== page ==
Fatigue damage of components is cumulative, with cracks propagating until the component is unable to withstand the application of a single load, which results in failure. Fatigue life is affected by factors such as mean tensile stress, stress amplitude, fatigue strength of the material and residual tensile stresses from the manufacturing process.
Tensile stresses attempt to pull or tear the material apart, accelerating crack propagation. A proven cost-effective technique to extend the fatigue life of equipment is to carry out a controlled shot peening operation. This involves firing spherical media (shot) at the surface of a component in a highly controlled manner. As the shot hits the surface it produces a dimple causing elastic plastic deformation. These dimples overlap during the process, replacing harmful tensile stresses with a layer of compressive residual stress. This layer is very effective at preventing the initiation and propagation of fatigue cracks by effectively reducing the applied load at the surface and sub-surface.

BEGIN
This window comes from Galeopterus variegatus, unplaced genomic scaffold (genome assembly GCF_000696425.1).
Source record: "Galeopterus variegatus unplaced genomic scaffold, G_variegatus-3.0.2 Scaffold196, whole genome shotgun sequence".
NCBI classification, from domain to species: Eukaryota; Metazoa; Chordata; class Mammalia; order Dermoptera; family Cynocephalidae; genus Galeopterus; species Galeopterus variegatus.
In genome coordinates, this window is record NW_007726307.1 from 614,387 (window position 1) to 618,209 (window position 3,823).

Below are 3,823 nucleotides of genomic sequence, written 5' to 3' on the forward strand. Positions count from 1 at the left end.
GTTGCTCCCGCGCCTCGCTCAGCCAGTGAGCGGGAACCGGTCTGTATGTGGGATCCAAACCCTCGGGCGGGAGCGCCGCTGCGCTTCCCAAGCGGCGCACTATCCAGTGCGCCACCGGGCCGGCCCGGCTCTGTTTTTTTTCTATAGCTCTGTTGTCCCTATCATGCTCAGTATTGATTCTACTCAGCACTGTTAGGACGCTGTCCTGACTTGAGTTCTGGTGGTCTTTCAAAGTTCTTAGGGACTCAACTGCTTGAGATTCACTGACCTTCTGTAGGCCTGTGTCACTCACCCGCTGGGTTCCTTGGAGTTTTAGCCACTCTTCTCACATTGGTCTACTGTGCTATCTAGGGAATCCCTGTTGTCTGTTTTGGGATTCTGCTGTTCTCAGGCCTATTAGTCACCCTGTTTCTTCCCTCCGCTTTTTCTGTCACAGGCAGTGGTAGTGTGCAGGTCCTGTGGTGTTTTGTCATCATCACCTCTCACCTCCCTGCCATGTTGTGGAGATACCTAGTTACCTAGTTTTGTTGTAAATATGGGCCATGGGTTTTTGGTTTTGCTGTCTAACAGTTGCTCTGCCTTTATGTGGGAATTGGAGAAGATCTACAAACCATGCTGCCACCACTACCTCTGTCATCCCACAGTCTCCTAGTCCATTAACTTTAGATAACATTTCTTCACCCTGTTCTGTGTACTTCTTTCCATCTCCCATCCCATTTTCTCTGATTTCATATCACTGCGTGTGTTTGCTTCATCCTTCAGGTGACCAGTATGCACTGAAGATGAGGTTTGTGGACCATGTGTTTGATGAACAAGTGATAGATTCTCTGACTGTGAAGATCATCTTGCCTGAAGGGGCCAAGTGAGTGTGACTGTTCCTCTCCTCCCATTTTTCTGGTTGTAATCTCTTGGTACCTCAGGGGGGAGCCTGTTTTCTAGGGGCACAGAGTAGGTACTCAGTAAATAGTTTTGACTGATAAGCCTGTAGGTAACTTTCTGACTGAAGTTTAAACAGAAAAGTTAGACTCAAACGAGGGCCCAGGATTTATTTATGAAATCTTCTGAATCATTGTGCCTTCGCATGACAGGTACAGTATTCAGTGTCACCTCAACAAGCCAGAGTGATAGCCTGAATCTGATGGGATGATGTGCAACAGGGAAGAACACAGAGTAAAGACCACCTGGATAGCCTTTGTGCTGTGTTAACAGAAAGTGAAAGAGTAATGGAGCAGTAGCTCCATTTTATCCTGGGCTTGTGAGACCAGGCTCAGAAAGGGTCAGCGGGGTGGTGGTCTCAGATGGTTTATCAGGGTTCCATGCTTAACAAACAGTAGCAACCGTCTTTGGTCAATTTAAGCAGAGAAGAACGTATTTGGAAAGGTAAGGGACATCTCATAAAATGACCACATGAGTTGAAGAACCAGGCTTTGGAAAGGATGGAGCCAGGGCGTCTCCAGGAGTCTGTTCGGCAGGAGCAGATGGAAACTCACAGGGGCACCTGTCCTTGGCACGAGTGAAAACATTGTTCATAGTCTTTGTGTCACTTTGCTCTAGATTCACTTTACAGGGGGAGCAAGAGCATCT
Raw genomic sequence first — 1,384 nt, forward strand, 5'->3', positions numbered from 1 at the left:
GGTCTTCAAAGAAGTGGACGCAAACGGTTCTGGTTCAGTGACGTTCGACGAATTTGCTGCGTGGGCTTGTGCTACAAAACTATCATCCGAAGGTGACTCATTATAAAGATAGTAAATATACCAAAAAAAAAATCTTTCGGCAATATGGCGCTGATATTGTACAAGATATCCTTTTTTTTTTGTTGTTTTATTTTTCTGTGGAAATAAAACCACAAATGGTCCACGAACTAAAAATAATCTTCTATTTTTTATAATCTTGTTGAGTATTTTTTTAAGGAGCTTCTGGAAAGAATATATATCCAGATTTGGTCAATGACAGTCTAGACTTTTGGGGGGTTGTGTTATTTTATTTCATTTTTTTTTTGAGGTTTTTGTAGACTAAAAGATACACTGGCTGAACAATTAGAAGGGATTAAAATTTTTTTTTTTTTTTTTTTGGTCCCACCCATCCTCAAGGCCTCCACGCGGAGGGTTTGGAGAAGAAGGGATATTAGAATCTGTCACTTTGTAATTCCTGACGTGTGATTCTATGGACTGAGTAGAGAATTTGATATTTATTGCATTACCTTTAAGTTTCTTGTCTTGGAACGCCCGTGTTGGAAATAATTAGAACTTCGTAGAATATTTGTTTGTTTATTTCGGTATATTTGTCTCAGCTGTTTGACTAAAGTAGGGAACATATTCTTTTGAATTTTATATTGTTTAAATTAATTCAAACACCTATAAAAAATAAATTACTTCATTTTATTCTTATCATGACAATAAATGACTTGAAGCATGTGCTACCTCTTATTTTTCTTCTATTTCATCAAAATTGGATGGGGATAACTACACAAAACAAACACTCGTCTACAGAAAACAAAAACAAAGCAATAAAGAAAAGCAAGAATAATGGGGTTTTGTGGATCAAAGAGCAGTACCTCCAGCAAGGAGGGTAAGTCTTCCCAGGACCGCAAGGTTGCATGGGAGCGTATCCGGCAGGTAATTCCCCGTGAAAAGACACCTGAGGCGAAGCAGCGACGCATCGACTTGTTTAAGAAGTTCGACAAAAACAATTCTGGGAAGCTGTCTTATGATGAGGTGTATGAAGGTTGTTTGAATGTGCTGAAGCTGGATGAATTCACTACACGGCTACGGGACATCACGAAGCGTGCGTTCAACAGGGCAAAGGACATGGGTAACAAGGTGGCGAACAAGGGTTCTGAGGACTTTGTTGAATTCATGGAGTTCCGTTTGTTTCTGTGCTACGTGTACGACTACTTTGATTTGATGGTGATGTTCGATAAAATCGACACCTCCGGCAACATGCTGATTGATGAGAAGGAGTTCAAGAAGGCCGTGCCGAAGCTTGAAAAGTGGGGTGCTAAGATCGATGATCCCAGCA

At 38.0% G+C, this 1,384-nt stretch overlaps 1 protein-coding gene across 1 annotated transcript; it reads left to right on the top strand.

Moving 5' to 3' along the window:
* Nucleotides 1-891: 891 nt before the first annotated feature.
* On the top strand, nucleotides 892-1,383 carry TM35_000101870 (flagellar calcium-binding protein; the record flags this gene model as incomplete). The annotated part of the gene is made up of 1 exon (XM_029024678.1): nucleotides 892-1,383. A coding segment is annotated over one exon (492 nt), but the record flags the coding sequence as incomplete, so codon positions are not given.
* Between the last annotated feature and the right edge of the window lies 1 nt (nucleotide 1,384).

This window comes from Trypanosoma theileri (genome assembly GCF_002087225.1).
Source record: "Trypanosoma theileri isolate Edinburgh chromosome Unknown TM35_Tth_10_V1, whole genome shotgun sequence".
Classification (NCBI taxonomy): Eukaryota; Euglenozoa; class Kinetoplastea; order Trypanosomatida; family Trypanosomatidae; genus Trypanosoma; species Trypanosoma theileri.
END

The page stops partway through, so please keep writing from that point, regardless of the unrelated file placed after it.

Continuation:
Other failure problems, such as stress corrosion cracking and corrosion cracking, can also be successfully addressed by the application of controlled shot peening. Typical applications include oilfield drilling equipment, welded structures and pumps and valves.
Laser peening is a highly controlled process that allows precise, surgically accurate peening with results five to ten times deeper than controlled shot peening with considerably less cold working.